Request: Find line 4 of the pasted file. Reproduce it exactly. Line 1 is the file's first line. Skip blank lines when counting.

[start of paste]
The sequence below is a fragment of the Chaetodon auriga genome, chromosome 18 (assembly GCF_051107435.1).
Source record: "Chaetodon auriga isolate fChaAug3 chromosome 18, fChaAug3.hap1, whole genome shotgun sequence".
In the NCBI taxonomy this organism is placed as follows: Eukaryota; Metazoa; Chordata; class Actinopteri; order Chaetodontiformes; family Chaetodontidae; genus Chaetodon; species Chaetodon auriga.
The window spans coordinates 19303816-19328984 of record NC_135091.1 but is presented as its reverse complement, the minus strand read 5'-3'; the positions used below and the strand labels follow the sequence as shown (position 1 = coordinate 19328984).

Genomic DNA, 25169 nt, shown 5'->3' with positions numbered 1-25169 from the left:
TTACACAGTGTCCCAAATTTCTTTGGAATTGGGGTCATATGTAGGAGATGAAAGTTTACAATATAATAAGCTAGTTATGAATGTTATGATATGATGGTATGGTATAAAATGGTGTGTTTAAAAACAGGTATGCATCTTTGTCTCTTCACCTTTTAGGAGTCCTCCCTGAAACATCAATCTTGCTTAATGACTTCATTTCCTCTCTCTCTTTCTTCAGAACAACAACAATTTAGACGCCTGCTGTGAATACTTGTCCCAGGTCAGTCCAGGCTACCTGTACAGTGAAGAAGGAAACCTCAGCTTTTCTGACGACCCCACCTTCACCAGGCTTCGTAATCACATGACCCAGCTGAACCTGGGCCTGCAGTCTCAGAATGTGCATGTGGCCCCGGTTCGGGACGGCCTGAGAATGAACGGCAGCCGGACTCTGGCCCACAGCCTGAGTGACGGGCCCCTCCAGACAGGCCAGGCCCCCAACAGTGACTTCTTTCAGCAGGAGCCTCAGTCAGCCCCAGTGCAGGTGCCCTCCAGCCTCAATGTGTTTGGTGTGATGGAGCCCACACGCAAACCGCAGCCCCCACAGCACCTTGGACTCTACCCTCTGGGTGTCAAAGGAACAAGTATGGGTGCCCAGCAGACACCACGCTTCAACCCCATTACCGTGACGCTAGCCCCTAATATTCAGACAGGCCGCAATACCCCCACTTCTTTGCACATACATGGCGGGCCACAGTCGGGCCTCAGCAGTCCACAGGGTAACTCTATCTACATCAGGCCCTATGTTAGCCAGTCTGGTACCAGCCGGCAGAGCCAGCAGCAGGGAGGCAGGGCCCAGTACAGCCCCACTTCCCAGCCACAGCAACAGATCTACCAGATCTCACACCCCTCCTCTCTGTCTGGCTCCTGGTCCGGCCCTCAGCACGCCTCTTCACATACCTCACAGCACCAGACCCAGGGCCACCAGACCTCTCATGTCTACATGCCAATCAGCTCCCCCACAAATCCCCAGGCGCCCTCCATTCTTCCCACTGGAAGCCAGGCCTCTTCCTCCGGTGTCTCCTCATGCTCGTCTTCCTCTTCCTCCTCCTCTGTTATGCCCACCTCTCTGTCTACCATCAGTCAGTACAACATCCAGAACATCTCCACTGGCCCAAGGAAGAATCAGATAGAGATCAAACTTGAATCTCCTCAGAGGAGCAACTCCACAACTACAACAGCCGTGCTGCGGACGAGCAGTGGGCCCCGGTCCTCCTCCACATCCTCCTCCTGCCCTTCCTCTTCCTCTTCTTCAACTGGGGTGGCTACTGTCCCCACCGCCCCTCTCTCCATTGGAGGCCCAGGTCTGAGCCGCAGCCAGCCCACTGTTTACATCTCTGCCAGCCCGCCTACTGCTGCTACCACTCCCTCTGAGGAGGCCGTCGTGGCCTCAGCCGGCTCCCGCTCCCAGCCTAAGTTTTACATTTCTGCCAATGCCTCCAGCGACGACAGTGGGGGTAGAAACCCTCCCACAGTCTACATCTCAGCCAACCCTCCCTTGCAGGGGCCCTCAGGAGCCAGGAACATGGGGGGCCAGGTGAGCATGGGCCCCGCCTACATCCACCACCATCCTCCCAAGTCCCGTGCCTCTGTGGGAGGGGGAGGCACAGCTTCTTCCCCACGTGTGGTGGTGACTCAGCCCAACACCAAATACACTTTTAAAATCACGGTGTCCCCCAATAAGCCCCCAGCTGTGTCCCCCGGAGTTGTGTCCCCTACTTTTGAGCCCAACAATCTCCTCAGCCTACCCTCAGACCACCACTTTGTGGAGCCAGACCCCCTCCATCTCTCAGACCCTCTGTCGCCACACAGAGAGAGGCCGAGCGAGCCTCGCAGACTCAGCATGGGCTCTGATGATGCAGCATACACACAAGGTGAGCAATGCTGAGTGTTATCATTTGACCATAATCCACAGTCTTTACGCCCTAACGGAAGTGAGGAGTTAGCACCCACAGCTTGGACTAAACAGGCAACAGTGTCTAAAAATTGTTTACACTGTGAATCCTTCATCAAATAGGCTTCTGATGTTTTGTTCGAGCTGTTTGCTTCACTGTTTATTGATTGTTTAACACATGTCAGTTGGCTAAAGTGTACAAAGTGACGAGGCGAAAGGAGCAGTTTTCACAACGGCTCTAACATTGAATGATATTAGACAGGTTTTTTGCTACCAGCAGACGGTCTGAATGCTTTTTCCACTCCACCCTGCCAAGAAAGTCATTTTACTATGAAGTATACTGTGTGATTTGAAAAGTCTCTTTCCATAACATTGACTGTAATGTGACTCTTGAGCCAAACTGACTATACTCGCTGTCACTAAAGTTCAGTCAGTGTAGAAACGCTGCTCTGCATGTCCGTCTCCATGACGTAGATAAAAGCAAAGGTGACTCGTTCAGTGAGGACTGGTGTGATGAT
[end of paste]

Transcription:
The window spans coordinates 19303816-19328984 of record NC_135091.1 but is presented as its reverse complement, the minus strand read 5'-3'; the positions used below and the strand labels follow the sequence as shown (position 1 = coordinate 19328984).